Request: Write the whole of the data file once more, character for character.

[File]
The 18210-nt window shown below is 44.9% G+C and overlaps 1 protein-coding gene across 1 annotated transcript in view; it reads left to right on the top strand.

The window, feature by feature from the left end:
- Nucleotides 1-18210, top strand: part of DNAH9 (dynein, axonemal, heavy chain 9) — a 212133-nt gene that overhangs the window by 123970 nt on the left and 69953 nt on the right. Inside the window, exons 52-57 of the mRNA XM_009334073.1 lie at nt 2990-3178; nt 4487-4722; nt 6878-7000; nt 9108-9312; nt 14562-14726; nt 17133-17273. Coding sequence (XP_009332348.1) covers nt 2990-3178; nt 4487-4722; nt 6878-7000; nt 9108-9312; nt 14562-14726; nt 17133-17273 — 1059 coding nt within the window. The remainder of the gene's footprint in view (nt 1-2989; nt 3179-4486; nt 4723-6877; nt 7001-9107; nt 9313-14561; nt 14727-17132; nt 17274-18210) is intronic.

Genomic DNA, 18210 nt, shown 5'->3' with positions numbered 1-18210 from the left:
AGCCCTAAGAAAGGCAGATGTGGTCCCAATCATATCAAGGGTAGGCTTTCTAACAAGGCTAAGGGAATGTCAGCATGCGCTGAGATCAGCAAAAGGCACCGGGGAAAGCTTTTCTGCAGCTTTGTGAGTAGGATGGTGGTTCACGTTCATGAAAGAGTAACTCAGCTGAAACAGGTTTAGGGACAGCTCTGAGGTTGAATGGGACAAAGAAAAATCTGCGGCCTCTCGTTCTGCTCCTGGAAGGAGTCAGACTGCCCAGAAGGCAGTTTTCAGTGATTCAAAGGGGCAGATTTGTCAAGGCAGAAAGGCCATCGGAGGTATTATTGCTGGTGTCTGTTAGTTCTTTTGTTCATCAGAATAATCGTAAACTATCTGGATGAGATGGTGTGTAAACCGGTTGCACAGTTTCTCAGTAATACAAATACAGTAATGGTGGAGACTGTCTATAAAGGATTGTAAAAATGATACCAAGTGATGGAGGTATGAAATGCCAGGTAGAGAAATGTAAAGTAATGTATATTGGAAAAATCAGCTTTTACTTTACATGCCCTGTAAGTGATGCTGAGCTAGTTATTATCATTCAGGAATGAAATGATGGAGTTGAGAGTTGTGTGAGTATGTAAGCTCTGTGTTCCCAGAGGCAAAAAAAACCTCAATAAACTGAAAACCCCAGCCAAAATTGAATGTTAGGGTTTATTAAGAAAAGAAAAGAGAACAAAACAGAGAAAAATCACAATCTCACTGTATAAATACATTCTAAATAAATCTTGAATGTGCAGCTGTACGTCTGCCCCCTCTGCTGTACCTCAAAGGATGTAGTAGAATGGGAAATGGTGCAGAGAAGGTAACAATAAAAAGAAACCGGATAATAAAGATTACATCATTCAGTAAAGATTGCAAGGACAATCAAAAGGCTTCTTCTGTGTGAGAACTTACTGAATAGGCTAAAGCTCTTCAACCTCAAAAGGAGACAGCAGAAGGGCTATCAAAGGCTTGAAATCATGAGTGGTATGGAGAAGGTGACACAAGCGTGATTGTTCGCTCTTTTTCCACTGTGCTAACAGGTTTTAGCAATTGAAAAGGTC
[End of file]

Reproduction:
The 18210-nt window shown below is 44.9% G+C and overlaps 1 protein-coding gene across 1 annotated transcript in view; it reads left to right on the top strand.

The window, feature by feature from the left end:
- Nucleotides 1-18210, top strand: part of DNAH9 (dynein, axonemal, heavy chain 9) — a 212133-nt gene that overhangs the window by 123970 nt on the left and 69953 nt on the right. Inside the window, exons 52-57 of the mRNA XM_009334073.1 lie at nt 2990-3178; nt 4487-4722; nt 6878-7000; nt 9108-9312; nt 14562-14726; nt 17133-17273. Coding sequence (XP_009332348.1) covers nt 2990-3178; nt 4487-4722; nt 6878-7000; nt 9108-9312; nt 14562-14726; nt 17133-17273 — 1059 coding nt within the window. The remainder of the gene's footprint in view (nt 1-2989; nt 3179-4486; nt 4723-6877; nt 7001-9107; nt 9313-14561; nt 14727-17132; nt 17274-18210) is intronic.

Genomic DNA, 18210 nt, shown 5'->3' with positions numbered 1-18210 from the left:
AGCCCTAAGAAAGGCAGATGTGGTCCCAATCATATCAAGGGTAGGCTTTCTAACAAGGCTAAGGGAATGTCAGCATGCGCTGAGATCAGCAAAAGGCACCGGGGAAAGCTTTTCTGCAGCTTTGTGAGTAGGATGGTGGTTCACGTTCATGAAAGAGTAACTCAGCTGAAACAGGTTTAGGGACAGCTCTGAGGTTGAATGGGACAAAGAAAAATCTGCGGCCTCTCGTTCTGCTCCTGGAAGGAGTCAGACTGCCCAGAAGGCAGTTTTCAGTGATTCAAAGGGGCAGATTTGTCAAGGCAGAAAGGCCATCGGAGGTATTATTGCTGGTGTCTGTTAGTTCTTTTGTTCATCAGAATAATCGTAAACTATCTGGATGAGATGGTGTGTAAACCGGTTGCACAGTTTCTCAGTAATACAAATACAGTAATGGTGGAGACTGTCTATAAAGGATTGTAAAAATGATACCAAGTGATGGAGGTATGAAATGCCAGGTAGAGAAATGTAAAGTAATGTATATTGGAAAAATCAGCTTTTACTTTACATGCCCTGTAAGTGATGCTGAGCTAGTTATTATCATTCAGGAATGAAATGATGGAGTTGAGAGTTGTGTGAGTATGTAAGCTCTGTGTTCCCAGAGGCAAAAAAAACCTCAATAAACTGAAAACCCCAGCCAAAATTGAATGTTAGGGTTTATTAAGAAAAGAAAAGAGAACAAAACAGAGAAAAATCACAATCTCACTGTATAAATACATTCTAAATAAATCTTGAATGTGCAGCTGTACGTCTGCCCCCTCTGCTGTACCTCAAAGGATGTAGTAGAATGGGAAATGGTGCAGAGAAGGTAACAATAAAAAGAAACCGGATAATAAAGATTACATCATTCAGTAAAGATTGCAAGGACAATCAAAAGGCTTCTTCTGTGTGAGAACTTACTGAATAGGCTAAAGCTCTTCAACCTCAAAAGGAGACAGCAGAAGGGCTATCAAAGGCTTGAAATCATGAGTGGTATGGAGAAGGTGACACAAGCGTGATTGTTCGCTCTTTTTCCACTGTGCTAACAGGTTTTAGCAATTGAAAAGGTC